Landlords are being warned that the next Bank of England base rate rise, possibly at its next meeting in early February, could trigger mortgage rate increases.
Despite the Bank of England’s surprise increase in the base rate last December from 0.1 to 0.25 per cent, the average cost of buy to let fixed rate mortgages favoured by landlords has so far remained roughly steady.
But now the buy too let broker Property Master is warning landlords that this is unlikely to continue if, as expected, the base rate goes up again when the Bank meets on February 3.
Property Master’s BTL Mortgage Tracker has found that the average rate for a buy to let mortgage for a typical loan was as low as 1.69 per cent which, once fees are included, translates into a monthly cost of £262.
This was for a two-year fixed rate loan of £160,000 representing 60 per cent of the value of the property.
As expected, buy to let mortgages with a Standard Variable Rate were shown to be the most expensive - typically 4.77 per cent.
This means landlords currently sticking with a Standard Variable Rate are paying around £596 per month, up to £334 a month more than if they switched to the average cheapest fixed rate mortgage.
Lenders will typically increase their Standard Variable Rate quickly in response to any rate rise from the Bank of England, warns Property Master.
Chief executive Angus Stewart says: “The buy to let mortgage market is a dynamic one and yet again we have seen how this competition has helped to some extent cushion landlords from the increased costs you would expect to see from a rise in bank base rate, at least for landlords on fixed rates.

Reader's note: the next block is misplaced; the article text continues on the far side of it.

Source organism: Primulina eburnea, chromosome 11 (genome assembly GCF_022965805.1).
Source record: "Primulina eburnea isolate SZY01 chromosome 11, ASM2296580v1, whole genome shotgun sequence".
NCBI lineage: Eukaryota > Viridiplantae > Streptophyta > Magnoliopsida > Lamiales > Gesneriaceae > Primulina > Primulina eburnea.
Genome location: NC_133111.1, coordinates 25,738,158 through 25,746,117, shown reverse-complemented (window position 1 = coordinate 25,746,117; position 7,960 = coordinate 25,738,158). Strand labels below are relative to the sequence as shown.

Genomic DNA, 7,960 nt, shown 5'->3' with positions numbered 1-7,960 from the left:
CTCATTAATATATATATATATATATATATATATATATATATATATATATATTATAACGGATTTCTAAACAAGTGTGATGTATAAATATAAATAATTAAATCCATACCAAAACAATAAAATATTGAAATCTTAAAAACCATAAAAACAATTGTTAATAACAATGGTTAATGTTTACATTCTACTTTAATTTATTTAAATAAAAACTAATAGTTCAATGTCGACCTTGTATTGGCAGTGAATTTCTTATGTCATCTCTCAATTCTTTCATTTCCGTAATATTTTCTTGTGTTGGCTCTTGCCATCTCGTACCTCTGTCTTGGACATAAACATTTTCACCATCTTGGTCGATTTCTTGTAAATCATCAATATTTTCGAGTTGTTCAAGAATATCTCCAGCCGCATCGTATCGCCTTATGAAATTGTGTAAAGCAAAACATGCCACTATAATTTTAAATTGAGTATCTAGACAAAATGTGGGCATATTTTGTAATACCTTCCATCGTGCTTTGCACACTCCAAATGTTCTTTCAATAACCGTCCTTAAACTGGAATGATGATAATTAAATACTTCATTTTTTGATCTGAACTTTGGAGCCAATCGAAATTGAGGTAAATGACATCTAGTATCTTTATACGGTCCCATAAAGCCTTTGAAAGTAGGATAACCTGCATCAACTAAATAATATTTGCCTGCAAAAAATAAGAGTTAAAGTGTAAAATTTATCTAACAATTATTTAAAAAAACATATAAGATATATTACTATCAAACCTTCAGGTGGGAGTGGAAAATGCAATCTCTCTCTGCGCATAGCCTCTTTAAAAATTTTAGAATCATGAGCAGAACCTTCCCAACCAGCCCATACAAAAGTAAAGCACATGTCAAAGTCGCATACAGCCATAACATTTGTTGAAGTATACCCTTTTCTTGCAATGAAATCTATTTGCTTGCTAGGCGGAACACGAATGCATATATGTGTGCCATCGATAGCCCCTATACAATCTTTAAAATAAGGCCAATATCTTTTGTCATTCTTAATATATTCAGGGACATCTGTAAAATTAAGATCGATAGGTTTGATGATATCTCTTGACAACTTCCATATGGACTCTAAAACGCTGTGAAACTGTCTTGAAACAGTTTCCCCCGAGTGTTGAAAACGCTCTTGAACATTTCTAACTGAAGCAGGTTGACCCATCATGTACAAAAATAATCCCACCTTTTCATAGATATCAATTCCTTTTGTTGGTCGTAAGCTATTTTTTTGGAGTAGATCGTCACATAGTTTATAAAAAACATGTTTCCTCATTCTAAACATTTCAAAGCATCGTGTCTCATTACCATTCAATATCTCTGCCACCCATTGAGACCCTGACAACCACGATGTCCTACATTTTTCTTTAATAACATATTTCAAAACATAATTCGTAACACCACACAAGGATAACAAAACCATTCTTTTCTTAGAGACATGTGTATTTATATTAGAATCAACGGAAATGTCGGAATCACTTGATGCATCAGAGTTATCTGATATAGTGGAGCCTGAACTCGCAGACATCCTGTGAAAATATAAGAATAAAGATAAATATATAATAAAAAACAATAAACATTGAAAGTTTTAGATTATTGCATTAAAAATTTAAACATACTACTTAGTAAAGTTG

“The question is for how much longer given that the expectation is growing the Bank will move again in the first week of February. This could very well be a small window for landlords to bag a good rate before the market moves more decisively into a rising interest rate environment.”
He continues: “What we can say with certainty is the availability of low buy-to-let mortgage rates has to a large extent obscured the pressures on landlords operating in the private rented sector.
“The increasing cost of regulation, higher taxes and the removal of various tax benefits has been able to happen to very little affect whilst finance costs remained low.
“If this changes it will hit landlords hard, and we may well see at least the smaller ones deciding buy to let is no longer a sensible investment for them.”
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